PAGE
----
Additive Manufacture of Tungsten Armored Plasma Facing Components

Period of Performance: 07/31/2017 - 07/30/2019


Phase 2 SBIR

Recipient Firm

Plasma Processes, LLC.
4914 Moores Mill Road Array
Huntsville, AL 35811
Firm POC
Principal Investigator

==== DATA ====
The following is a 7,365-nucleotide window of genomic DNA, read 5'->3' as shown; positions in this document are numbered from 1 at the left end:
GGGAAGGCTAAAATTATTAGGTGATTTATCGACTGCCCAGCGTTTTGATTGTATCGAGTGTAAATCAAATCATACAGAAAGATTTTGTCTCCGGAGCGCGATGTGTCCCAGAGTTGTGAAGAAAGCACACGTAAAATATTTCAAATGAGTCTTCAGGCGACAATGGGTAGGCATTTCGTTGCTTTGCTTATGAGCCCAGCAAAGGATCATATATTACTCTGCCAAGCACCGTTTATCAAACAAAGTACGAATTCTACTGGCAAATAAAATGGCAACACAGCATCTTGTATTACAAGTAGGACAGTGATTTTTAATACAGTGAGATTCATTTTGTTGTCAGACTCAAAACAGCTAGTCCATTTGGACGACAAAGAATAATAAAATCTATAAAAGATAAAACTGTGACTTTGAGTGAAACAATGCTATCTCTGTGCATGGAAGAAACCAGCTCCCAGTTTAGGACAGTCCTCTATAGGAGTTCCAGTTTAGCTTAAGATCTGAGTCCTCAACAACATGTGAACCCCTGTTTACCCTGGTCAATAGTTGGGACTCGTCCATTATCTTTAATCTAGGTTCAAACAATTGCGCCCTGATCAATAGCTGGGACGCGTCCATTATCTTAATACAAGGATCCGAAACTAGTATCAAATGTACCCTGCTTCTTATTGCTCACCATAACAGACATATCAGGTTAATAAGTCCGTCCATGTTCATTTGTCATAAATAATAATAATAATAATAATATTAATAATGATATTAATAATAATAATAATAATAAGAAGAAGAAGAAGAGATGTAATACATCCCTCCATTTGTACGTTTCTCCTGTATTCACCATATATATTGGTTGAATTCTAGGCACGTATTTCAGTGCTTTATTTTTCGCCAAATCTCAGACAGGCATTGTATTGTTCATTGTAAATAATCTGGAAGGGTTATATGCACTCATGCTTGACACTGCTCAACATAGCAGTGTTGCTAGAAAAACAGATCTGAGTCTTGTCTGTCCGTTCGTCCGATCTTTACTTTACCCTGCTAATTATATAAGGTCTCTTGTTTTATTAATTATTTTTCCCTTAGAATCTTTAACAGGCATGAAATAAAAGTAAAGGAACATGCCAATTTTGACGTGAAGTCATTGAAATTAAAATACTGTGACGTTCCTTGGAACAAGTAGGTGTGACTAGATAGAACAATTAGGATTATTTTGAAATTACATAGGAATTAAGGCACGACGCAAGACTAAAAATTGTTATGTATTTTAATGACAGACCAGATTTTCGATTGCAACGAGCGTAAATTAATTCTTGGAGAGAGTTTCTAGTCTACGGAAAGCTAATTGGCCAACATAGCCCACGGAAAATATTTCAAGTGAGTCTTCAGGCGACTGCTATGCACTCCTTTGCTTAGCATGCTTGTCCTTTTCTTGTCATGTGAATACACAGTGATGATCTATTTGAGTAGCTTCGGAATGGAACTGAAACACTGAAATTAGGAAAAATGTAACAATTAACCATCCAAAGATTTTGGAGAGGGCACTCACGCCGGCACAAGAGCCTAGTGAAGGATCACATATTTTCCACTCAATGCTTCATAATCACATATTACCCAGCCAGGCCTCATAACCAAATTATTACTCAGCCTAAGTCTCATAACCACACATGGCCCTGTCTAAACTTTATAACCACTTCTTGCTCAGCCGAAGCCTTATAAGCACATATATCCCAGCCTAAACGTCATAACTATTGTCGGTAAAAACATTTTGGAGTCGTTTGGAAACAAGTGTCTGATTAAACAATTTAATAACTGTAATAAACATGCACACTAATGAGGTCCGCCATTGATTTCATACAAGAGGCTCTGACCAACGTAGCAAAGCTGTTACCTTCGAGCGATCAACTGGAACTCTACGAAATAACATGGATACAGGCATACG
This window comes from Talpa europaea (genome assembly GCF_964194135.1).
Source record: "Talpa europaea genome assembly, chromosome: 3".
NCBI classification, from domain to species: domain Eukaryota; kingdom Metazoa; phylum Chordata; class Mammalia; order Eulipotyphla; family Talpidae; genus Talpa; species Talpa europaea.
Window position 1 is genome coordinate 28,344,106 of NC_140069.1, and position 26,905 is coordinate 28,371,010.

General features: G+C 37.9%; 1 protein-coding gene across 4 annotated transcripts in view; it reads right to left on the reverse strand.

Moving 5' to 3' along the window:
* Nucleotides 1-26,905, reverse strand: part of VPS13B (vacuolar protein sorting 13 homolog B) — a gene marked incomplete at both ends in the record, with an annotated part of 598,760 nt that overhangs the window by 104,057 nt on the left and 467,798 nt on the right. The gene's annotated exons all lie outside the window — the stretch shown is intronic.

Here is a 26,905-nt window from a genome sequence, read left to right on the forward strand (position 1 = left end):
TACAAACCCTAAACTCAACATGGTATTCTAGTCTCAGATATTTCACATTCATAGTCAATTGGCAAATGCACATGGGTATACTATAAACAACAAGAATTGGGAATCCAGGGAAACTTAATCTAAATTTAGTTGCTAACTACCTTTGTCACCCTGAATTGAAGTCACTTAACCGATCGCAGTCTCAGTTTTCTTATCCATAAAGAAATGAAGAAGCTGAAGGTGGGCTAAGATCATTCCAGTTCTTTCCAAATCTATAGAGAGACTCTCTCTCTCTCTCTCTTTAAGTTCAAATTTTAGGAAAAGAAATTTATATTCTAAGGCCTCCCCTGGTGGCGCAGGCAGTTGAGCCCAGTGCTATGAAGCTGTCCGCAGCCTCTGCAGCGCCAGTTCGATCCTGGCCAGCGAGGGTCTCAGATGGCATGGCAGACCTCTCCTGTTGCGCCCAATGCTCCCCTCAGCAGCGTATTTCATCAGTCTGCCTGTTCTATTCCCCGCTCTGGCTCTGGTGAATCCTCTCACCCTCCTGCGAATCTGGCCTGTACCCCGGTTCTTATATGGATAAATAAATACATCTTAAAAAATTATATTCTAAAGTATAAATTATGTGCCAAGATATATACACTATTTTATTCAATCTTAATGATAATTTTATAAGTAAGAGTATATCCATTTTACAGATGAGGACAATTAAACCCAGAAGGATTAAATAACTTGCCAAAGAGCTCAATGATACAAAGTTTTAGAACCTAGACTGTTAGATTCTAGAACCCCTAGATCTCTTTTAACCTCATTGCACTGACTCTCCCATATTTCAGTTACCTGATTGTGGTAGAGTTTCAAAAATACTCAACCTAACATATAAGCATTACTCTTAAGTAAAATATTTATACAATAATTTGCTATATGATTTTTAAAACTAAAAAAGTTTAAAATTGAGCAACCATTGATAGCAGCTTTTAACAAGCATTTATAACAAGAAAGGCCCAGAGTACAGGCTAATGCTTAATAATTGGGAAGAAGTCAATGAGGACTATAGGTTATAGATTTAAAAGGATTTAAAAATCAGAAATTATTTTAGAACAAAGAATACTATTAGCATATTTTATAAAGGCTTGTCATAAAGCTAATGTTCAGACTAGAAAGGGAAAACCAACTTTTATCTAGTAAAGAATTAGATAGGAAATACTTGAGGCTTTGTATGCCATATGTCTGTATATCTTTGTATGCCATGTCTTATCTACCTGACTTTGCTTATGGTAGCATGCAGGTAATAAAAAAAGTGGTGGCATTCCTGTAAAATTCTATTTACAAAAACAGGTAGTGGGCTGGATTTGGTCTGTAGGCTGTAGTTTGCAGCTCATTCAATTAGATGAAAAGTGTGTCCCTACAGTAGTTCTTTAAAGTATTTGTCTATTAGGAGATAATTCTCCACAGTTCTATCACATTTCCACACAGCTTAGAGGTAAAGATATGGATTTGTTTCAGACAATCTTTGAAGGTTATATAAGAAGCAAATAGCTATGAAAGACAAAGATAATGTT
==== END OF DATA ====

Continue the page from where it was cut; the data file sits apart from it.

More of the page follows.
Tungsten and its alloys are candidates for plasma facing component (PFC) armor due to their low sputtering rate, high melting point, high thermal conductivity, high strength at elevated temperatures, and low tritium inventory. Although copper alloys have been selected for the heat sinks for ITER, a working fusion reactor will require the use of higher strength, low activation materials. For example, ITER neutron fluence estimates for structural components are 0.3MWa/m2, which corresponds to a 3dpa. In contrast, the neutron fluence in a demonstration reactor will exceed 10-15 MWa/m2 or 100-150dpa. Therefore, low activation structural materials such as reduced activation ferritic/martensitic (RAFM) steels will be needed. A pre-conceptual power plant such as the ARIES-ACT1 will require a tungsten armored-RAFM steel first wall, which will correspond to 75-80% of the plasma facing surface. Therefore, techniques for joining tungsten armor to RAFM steel substrates are needed. During this effort, additive manufacturing techniques have been developed to allow joining of low coefficient of thermal expansion (CTE) tungsten armor to high CTE RAFM steels using functional gradient materials (FGMs). Thus, a three dimensional joint is produced and the thermal induced stresses are not concentrated at a planar bond line. Using these techniques, subscale tungsten armored steel mockups have been produced during Phase I. During Phase II, the FGMs and substrate geometries will be optimized to remove 1-5 MW/m2 heat flux. In addition, the use of powder bed additive manufacturing techniques will be developed to produce PFC heat sinks with enhanced cooling features. Therefore, the overall goal of the Phase II investigation will be the development of an additively manufactured W armored PFC to improve fusion reactor performance. In addition to joining other armor materials using additively produced functional gradient materials, commercial applications that will benefit from the technology to be developed include aerospace, defense, propulsion, power generation, semiconductor, crucibles, heat shields, x-ray targets, wear and corrosion protection coatings.